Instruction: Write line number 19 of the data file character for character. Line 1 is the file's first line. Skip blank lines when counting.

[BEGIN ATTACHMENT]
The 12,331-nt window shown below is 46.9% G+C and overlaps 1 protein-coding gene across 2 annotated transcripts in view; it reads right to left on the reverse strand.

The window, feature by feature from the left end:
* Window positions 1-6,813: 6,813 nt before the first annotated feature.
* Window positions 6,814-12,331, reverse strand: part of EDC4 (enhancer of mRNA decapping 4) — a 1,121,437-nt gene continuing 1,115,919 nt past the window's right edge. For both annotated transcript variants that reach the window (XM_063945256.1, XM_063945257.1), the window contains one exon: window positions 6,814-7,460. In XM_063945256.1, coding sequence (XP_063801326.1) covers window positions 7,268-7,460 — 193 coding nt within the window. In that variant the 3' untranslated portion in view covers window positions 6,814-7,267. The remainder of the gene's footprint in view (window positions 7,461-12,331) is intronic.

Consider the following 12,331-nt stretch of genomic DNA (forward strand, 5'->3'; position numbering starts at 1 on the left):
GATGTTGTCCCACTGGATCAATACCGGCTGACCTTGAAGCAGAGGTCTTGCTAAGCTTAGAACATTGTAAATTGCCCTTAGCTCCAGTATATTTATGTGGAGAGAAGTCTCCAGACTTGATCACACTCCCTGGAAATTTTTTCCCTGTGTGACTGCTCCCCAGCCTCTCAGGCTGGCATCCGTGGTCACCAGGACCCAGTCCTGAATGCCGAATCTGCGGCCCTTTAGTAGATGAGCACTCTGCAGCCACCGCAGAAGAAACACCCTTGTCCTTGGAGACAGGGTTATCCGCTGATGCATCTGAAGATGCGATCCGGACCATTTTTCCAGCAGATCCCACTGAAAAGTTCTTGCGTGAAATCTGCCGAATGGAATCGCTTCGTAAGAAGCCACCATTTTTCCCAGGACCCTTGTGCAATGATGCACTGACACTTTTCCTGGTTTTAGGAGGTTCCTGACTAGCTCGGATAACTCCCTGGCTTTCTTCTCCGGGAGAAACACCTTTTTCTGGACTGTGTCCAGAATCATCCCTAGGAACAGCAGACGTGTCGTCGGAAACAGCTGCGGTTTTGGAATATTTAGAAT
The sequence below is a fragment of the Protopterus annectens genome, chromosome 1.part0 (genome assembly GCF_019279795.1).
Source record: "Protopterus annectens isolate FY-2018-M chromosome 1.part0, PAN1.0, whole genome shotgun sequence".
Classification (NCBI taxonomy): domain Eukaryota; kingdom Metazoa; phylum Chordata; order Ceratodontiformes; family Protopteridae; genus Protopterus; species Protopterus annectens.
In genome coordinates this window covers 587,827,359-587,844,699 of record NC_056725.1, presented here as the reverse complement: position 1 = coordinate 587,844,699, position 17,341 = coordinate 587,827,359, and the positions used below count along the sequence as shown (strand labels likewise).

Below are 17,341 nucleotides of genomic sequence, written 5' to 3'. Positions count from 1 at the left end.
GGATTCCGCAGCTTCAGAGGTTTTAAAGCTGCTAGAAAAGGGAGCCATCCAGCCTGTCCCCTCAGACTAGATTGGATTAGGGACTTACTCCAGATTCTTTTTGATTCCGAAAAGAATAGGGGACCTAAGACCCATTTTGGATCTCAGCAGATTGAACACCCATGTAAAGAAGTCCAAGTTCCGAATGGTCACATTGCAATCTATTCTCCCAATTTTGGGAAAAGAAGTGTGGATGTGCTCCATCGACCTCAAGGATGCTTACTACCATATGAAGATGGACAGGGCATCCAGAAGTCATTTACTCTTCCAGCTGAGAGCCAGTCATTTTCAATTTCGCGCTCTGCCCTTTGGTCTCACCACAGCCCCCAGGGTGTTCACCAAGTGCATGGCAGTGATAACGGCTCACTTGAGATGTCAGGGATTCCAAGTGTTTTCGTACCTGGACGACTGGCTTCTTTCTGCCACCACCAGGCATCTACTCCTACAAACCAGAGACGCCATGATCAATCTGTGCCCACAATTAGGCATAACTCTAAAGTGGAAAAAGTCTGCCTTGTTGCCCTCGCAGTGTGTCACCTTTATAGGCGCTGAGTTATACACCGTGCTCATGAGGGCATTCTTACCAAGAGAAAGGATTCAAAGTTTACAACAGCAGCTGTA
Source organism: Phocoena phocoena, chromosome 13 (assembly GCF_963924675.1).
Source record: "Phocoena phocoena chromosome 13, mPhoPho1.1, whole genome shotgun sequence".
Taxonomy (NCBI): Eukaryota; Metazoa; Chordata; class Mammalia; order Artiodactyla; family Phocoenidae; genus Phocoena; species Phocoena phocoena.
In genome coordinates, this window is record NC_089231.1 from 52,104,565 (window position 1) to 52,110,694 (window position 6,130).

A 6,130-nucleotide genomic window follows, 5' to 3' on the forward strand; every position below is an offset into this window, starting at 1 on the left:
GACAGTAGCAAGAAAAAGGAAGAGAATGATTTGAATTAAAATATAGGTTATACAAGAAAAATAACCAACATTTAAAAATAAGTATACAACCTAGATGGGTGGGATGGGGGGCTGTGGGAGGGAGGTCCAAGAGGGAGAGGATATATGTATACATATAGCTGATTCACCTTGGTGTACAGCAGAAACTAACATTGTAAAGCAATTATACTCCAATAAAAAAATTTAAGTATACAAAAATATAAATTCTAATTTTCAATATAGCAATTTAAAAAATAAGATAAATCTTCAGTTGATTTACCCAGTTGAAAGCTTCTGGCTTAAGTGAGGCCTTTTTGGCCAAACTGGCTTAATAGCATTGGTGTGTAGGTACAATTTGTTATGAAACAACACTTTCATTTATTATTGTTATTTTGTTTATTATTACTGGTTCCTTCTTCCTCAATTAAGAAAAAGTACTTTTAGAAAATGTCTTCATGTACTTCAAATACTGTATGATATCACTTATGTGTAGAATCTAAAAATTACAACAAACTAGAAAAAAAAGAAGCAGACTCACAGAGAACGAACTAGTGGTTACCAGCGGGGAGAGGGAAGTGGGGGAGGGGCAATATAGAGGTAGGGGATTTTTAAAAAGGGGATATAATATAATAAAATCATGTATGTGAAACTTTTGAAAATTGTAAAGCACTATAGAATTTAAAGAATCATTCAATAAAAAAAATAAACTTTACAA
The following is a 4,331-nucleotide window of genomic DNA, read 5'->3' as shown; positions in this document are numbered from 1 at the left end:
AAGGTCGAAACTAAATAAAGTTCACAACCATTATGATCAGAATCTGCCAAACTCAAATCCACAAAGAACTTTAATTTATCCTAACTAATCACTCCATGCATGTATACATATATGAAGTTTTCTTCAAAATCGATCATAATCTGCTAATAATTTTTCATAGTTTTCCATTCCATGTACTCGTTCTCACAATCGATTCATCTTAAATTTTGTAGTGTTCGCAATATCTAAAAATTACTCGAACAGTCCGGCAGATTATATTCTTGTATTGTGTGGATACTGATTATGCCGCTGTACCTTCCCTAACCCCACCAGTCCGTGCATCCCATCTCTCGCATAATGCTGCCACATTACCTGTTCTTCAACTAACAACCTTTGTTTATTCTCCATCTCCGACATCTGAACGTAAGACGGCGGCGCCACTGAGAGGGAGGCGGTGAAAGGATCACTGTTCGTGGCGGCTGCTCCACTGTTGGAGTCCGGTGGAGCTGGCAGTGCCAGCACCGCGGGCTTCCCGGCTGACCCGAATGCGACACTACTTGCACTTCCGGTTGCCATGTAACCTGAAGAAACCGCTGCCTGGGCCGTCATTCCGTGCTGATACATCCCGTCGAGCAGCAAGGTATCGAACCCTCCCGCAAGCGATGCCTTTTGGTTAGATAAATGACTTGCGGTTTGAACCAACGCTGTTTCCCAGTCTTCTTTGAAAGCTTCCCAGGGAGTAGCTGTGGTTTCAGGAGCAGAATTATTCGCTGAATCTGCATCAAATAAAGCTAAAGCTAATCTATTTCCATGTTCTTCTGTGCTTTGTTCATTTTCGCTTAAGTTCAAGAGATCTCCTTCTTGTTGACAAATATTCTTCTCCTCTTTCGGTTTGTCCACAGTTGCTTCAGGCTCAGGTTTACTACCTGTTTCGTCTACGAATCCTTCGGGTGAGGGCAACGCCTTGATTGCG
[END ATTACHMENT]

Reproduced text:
The following is a 4,331-nucleotide window of genomic DNA, read 5'->3' as shown; positions in this document are numbered from 1 at the left end: